According to IP specialist Rachel Alexander of the legal firm Wiggin, the identity problem is fundamental.

“It becomes much more difficult to pursue the broader claims if COPA can put an end to that,” the expert noted.

It is anticipated that the COPA case will last six weeks. Wright is scheduled to testify early, and the majority of the remaining time will be devoted to evaluating the veracity of the documentary evidence supporting his claim to be Nakamoto.

Charges against Wright

The principal accusation is that Wright falsified numerous of these records to give the impression that they were written at a specific period. A COPA representative requests that their identity not be made public in order to shield themselves from potential legal action from Wright.

“COPA has filed extensive evidence that we believe shows Wright has fabricated and forged,” the representative said, while asserting that, “COPA systematically reviews and dismantles the documents in reports filed with the court, pointing out ‘anachronisms’ that undermine his claim to have been Satoshi Nakamoto.”

Several individuals in the Bitcoin community, such as Lopp and blogger-podcaster Arthur van Pelt, have made prior efforts to enumerate Wright’s purported misrepresentations. Van Pelt refers to Wright’s actions as a “Satoshi Nakamoto cosplay” and the narrative he has created as a “Potemkin village.” Wright has written off criticisms of this nature as “basically fluff.” He declared before a Norwegian court in September 2022 that he had “never changed any documents or manipulated any documents.”

According to Gledhill, it is noteworthy that one of the highest courts in the UK is permitting COPA to make forgery claims.

She continued, “The courts will not let you make vague suggestions.”

This is not an accusation that the court will automatically accept. Strict guidelines apply. To put it another way, COPA would not be permitted to accuse Wright of forgery unless the court determined that it had sufficient justification to do so.

According to Alexander, the disagreement over the documents will be the “heart of the case.” That will be the main problem the court has to deal with. Wright’s chances of winning the COPA case and those who depend on its outcome would be harmed if the judge finds him guilty of forgery.

It could also result in a contempt of court charge against him. Alexander continued, “The punishment for this could be a fine, imprisonment, or both.”

Wright made COPA an unexpected settlement offer on January 24, two weeks before the start of the trial. Under the terms of the proposal, Wright would give up the right to pursue IP rights over Bitcoin and halt his own legal action in the related cases.

COPA would be required to acknowledge Wright as Satoshi Nakamoto in exchange for a number of other requirements. Tweeting that there were “loopholes that would allow (Wright) to sue people all over again,” COPA declared that it would “hard pass” on the offer.

The representative for COPA states that the organisation hopes a decision in its favour will “create a safe space” where developers won’t be “bullied or cowed” into stopping work on cryptocurrency technologies.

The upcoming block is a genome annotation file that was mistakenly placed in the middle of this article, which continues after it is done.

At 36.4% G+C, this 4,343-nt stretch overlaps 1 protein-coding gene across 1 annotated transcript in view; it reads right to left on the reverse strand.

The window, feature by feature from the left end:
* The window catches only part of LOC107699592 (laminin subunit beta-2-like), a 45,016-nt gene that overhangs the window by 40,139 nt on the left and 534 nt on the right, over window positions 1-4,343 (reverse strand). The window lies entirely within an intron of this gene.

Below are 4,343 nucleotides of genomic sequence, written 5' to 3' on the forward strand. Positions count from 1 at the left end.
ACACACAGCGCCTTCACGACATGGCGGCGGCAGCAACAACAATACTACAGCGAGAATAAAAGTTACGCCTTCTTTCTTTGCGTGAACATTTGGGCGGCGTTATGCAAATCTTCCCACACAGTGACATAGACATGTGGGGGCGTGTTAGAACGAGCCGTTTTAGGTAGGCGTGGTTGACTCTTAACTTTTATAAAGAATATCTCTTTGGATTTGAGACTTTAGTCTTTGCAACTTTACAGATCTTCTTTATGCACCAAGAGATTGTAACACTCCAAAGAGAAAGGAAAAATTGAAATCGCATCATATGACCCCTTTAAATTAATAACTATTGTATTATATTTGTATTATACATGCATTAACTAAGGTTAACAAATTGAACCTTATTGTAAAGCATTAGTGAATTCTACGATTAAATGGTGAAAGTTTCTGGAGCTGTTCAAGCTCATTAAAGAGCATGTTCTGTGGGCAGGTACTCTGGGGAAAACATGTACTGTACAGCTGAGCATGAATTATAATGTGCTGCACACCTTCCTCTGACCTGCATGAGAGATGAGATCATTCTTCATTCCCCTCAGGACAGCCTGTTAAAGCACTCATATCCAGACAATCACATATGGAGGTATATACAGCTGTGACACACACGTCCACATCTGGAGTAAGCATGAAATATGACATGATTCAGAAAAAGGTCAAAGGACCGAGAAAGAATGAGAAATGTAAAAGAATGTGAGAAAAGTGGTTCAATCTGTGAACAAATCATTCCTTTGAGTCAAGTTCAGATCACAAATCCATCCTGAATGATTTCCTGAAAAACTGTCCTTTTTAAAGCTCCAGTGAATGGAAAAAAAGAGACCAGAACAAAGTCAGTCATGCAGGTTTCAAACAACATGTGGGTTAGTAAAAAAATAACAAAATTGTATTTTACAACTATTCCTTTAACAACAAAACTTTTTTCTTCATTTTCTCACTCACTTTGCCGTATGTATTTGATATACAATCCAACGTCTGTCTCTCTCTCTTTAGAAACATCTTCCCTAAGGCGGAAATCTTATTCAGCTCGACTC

What if Wright wins the case?

Wright’s victory would essentially mean the opposite of COPA’s, which would be a return to business as usual. It would be easier for Wright to prevail in the related cases in which he is the plaintiff if the court determines that Wright is, in fact, Nakamoto, the author of the Bitcoin white paper. Wright accuses Bitcoin developers of violating his intellectual property rights by making “fundamental changes” to the system without first obtaining a license or authorisation in the most well-known of those cases, which is colloquially referred to as the Database Rights Case.

By essentially requesting a ruling, he would gain control over the primary software and prevent developers from making changes to the Bitcoin code without his consent.

The effects would also be felt globally. According to James Marsden, a senior associate at the law firm Dentons, “Each country will analyse a copyright case on their own basis, but the general principles underneath copyright law are harmonised by an accord that has been ratified by the vast majority of nations.”

In other words, if a United Kingdom court finds that Wright is Nakamoto, courts all over the world will probably conclude the same.

According to Lopp, the architecture of the Bitcoin network prevents code changes from being enforced on the parties operating the client software, or “nodes,” which support the payment system. Changes are intended to be suggested only, not imposed. This implies that Wright would be unable to alter Bitcoin on his own.

However, if he prevails, Wright might use the validation of his intellectual property rights to bring legal action against people who do not apply for a license, making it more difficult for developers to work together freely on the Bitcoin codebase—thereby ruining the unspoiled anarchy. It might be necessary for project developers to work in secret in order to keep themselves safe.

“We’d have to become much more ardent cypherpunks. The system’s functionality and health may suffer if developers become less and less willing to take legal action. There’s a chance that Bitcoin will become less well-known over time,” Lopp said.